INTERVIEW: Mystery Thriller Film, PADMAVYUHA With Director Raj Krishna Explores Complex History of Hinduism
PADMAVYUHA is Raj Krishna’s latest thriller film starring Nikhil Prakash, Ross Turner and Pooja Batra, which is set to hit the film festival circuit in 2020, starting with the North Carolina South and East Asian Hollywood Film Festival (NCISAFF). Krishna delves and pulls inspiration from faith and mythology for the setting of his story’s mystery. Find out more below.
Hello Raj, thank you so much for answering our questions. Can you tell us about your film, PADMAVYUHA. What is it about and what inspired the whole premise of the story?
Padmavyuha is a unique Indian-American production, a mystery thriller. It’s about a mysterious phone call that draws a religious studies professor into a dark labyrinth of mystic puzzles– the answer to which could shake the foundations of the world’s religions. I wanted it to be a trippy, edge-of-your-seat thriller, whilst also being a comprehensive, balanced lesson in Indian history. I followed the good old-fashioned filmmaking advice and made the movie I would want to see on opening night.
What drew you to creating a mystery thriller within the scope of religious exploration? What was the most challenging part for you when you were writing the movie?
I’ve always been interested in the general notion of faith. The power faith can have over people and societies, to lead them to do both good and bad. I figured it would be cool to package these ideas into a Zodiac or Indiana Jones style of a historic, mystery thriller rooted in Indian mythology, which I had not seen in Indian cinema before. Writing the film was tough, to be honest. It took weeks of research to find the right mythical historic references that were real, and would blend into the narrative seamlessly, without calling attention to themselves. It took fifteen drafts to find a way to make the story about an actual Padmavyuha (a military formation in an ancient Indian text)– not just the symbol, but the essence behind it, reflecting the character’s journey physically and emotionally. We had to search high and low to find the cipher we used (which we eventually discovered in the Kama Sutra). The other tough part was developing the main character’s emotional arc, to make sure he came across as a fully fleshed human being caught in the middle of all of this. Nikhil Prakash, the lead actor, was instrumental in crafting this– he was with me every step of the way, giving me detailed notes from the first draft that really helped us create an amazing character journey.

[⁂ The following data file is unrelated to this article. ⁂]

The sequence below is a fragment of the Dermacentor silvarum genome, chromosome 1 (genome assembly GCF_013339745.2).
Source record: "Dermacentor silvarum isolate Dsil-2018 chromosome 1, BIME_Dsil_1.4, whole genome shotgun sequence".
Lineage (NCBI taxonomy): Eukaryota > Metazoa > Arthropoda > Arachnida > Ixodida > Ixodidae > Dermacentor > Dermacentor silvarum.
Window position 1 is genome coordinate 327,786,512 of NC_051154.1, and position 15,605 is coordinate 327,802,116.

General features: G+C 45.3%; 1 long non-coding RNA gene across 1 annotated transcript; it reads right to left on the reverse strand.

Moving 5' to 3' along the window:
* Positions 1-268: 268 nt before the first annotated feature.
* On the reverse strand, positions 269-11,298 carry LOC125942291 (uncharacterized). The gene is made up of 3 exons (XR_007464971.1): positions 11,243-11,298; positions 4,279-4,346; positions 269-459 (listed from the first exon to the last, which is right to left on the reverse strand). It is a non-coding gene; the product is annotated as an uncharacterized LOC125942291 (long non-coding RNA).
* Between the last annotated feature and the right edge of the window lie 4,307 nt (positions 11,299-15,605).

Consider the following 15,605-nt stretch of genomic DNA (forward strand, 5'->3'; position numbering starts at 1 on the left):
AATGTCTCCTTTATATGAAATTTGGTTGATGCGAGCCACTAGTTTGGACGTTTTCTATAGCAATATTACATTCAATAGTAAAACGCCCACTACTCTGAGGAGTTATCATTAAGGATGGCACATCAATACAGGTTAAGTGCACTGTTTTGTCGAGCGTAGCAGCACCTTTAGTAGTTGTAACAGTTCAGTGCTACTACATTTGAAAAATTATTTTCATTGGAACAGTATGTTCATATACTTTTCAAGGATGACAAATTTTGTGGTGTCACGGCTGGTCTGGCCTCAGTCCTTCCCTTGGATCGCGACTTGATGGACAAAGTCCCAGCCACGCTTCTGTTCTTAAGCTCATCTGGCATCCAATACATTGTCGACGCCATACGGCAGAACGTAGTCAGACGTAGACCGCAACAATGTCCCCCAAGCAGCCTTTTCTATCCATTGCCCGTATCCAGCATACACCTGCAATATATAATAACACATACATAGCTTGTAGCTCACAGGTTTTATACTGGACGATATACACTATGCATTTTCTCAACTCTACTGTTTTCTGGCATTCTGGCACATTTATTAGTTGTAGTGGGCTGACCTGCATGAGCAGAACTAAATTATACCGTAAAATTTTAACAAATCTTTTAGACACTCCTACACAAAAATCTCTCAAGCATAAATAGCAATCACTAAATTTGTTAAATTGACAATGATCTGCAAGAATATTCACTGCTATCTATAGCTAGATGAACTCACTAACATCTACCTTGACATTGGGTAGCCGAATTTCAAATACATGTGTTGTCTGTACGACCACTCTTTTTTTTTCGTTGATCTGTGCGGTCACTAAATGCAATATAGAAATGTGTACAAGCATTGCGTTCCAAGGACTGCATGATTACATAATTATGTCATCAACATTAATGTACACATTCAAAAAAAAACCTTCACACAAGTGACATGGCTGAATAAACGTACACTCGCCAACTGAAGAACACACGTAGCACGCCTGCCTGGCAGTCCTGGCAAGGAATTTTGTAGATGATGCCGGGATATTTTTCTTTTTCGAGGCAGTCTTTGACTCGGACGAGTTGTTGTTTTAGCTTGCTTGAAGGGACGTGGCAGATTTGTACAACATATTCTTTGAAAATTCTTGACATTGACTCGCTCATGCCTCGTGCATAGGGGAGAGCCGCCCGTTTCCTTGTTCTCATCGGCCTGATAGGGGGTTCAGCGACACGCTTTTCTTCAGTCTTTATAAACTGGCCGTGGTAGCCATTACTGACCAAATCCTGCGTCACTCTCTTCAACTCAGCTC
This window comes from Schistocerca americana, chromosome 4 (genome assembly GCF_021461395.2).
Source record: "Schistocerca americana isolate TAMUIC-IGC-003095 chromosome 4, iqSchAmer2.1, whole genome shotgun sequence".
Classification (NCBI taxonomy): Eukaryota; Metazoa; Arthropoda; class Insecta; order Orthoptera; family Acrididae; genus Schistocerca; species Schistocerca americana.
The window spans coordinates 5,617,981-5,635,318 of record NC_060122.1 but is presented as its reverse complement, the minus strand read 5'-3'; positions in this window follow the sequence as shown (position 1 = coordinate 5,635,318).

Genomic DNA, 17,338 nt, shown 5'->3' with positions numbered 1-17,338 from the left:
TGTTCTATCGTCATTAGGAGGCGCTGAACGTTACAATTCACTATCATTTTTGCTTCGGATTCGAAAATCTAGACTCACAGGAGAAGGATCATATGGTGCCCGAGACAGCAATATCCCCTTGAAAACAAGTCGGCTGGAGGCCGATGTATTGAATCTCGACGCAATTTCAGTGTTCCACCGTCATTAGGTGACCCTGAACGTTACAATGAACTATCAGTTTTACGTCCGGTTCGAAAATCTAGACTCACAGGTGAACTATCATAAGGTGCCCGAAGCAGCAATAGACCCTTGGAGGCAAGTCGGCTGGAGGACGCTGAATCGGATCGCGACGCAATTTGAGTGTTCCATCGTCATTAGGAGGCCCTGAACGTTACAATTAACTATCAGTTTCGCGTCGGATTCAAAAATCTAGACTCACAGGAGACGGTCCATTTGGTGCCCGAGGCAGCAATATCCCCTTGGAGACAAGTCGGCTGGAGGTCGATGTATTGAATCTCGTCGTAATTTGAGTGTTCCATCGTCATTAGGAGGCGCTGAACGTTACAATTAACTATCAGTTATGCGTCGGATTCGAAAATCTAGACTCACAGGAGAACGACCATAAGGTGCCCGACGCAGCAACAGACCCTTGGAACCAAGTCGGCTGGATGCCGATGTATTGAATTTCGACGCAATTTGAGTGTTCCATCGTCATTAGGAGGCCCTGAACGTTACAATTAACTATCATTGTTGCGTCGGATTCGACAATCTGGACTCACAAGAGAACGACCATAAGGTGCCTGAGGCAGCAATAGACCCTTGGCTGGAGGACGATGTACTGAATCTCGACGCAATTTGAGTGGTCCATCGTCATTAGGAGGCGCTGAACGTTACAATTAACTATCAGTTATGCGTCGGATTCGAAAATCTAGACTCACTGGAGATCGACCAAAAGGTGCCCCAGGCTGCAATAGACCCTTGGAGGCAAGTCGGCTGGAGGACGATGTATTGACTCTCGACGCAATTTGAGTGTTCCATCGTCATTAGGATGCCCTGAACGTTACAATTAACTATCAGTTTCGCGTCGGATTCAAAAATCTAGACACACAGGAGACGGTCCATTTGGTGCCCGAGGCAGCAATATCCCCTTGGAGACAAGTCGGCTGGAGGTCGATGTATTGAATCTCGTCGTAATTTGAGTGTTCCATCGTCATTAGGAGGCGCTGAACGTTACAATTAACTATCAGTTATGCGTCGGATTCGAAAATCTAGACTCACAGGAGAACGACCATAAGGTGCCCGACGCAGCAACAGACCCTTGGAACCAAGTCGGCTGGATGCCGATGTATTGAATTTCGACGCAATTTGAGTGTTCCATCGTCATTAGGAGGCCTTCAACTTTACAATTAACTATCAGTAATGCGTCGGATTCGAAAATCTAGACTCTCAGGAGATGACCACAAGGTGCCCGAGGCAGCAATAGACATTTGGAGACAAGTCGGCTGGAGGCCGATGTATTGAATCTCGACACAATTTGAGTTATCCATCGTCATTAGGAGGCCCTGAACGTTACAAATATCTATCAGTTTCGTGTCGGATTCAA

How do you hope to make people feel after watching PADMAVYUHA? What do you hope they’ll take away from watching it?
I hope it prompts a conversation about faith, and the power of faith to bring about certain outcomes. I also hope people see the beauty in Hinduism, are intrigued by some of the assertions in the movie about how the West has corrupted certain Eastern narratives and parts of Indian history, and are prompted to learn more about ideas like Orientalism.
In delving into the complex history of Hinduism, what aspect challenged you the most and do you think you will explore more on the same topic in your future films?
The level of depth I had to go to in my research was challenging– pulling up actual images from the original Vedas, English translations of the ancient texts, and finding this all online through Wikis. It is dense stuff. And my goal was to create an easily digestible, thrilling narrative that was also a learning lesson, an overview of this deep mythology. There are no easily digestible formats for reading and watching mythology that I could find that disseminate this kind of information in this format. But I think we achieved our goal– to convey a lot of the richness of Hinduism and Indian mythology. I don’t know if my next movie will be about religion directly. Probably not. I think my next work will hopefully be a little more commercial and mainstream.
Tell us about yourself and your journey as a filmmaker. Where did you begin and how did you know you wanted to create? What has been the biggest lesson for you so far that you would want to share with other aspiring filmmakers?
When I went to UCLA, I shadowed some filmmaking classes. My dad was into American and Indian films and I grew up watching a ton of them. I’ve always thought that good narratives have the ability to move us, to open our mind to the realities of life. I think books, music, movies, art, these are all great ways to explore who we are as humans, and more importantly, inspire us to be better. Since I’ve been obsessed with films for like 25 years, I figured it was time to experiment and make one of my own.
What are your own personal favorite movies right now that you would recommend to most people?
This is a tough one– for me it’s probably tied between Christopher Nolan’s Memento (a lot of elements of which you’ll find in Padmavyuha– the ambiguous protagonist, the chronological puzzle), and Rituparno Ghosh’s Raincoat (a Hindi film), which is probably the most haunting love story I’ve ever seen. Raincoat still sends chills down my spine, just how heartbreaking and how real it is, and the way it’s crafted with its colors, realism and sadness
Lastly, if you could have one superpower, which would it be and would you be a superhero or a supervillain?
Super speed. To get more done. To be able to write, plan, and direct and make films more quickly.. it all takes so much time. You’d be lucky to be able to do 1 film in 1-2 years. That’s not enough time in life, my friends!